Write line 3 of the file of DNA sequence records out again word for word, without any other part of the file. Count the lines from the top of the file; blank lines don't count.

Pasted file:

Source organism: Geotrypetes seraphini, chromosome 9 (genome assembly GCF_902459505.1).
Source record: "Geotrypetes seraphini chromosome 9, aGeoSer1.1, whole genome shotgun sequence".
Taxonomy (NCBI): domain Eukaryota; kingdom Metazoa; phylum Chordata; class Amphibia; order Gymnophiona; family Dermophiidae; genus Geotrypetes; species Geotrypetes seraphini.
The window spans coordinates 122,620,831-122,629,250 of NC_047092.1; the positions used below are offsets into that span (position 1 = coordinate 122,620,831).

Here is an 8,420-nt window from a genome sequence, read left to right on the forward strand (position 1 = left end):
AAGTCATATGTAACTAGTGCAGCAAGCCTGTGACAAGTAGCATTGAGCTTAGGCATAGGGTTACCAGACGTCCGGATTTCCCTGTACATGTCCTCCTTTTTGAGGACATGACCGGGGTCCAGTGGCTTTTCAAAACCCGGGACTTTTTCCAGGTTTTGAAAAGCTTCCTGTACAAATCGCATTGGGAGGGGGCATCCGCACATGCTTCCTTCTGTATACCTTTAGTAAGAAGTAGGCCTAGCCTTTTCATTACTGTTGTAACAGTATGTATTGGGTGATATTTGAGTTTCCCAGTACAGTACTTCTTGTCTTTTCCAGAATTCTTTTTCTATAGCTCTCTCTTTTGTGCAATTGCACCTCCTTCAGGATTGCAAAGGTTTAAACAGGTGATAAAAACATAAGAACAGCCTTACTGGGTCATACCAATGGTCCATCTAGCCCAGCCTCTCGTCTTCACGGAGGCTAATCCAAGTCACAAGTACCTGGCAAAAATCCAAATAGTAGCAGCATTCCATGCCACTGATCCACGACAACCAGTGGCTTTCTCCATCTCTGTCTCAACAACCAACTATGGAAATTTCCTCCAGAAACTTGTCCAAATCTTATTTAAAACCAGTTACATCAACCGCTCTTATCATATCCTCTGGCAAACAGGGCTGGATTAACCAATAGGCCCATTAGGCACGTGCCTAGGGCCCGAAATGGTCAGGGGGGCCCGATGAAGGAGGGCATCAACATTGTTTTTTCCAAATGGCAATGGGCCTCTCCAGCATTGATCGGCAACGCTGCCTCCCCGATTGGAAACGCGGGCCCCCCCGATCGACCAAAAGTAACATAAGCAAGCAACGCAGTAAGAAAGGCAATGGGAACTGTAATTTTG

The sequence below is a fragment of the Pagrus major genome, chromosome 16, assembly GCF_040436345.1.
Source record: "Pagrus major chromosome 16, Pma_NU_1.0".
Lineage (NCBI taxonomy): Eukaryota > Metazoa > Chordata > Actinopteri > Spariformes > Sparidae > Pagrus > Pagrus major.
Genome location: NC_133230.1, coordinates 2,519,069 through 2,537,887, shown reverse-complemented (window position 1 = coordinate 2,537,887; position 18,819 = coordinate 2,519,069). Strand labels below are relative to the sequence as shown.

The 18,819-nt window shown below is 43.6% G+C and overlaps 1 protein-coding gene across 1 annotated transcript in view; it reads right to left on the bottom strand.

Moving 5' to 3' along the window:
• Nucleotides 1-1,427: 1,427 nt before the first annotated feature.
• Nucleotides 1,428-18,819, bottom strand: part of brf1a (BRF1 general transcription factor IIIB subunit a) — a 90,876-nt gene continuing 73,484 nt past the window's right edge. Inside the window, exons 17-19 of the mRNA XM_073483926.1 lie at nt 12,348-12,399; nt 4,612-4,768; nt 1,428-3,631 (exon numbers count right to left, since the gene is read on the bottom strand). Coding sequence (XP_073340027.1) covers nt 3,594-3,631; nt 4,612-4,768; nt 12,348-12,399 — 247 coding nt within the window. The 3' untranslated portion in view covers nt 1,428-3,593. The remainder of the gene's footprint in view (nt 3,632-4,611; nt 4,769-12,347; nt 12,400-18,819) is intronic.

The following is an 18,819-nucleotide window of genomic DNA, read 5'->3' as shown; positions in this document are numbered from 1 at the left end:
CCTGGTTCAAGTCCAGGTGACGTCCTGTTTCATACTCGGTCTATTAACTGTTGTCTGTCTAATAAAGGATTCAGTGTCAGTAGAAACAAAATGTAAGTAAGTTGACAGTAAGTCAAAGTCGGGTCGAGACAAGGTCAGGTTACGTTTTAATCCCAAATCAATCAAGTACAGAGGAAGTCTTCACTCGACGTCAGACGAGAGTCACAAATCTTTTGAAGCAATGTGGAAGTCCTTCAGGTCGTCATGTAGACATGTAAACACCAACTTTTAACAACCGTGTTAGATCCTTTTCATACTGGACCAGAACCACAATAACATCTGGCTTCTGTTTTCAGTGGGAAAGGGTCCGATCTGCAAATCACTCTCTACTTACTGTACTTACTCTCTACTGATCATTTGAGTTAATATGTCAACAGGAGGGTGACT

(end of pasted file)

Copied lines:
Taxonomy (NCBI): domain Eukaryota; kingdom Metazoa; phylum Chordata; class Amphibia; order Gymnophiona; family Dermophiidae; genus Geotrypetes; species Geotrypetes seraphini.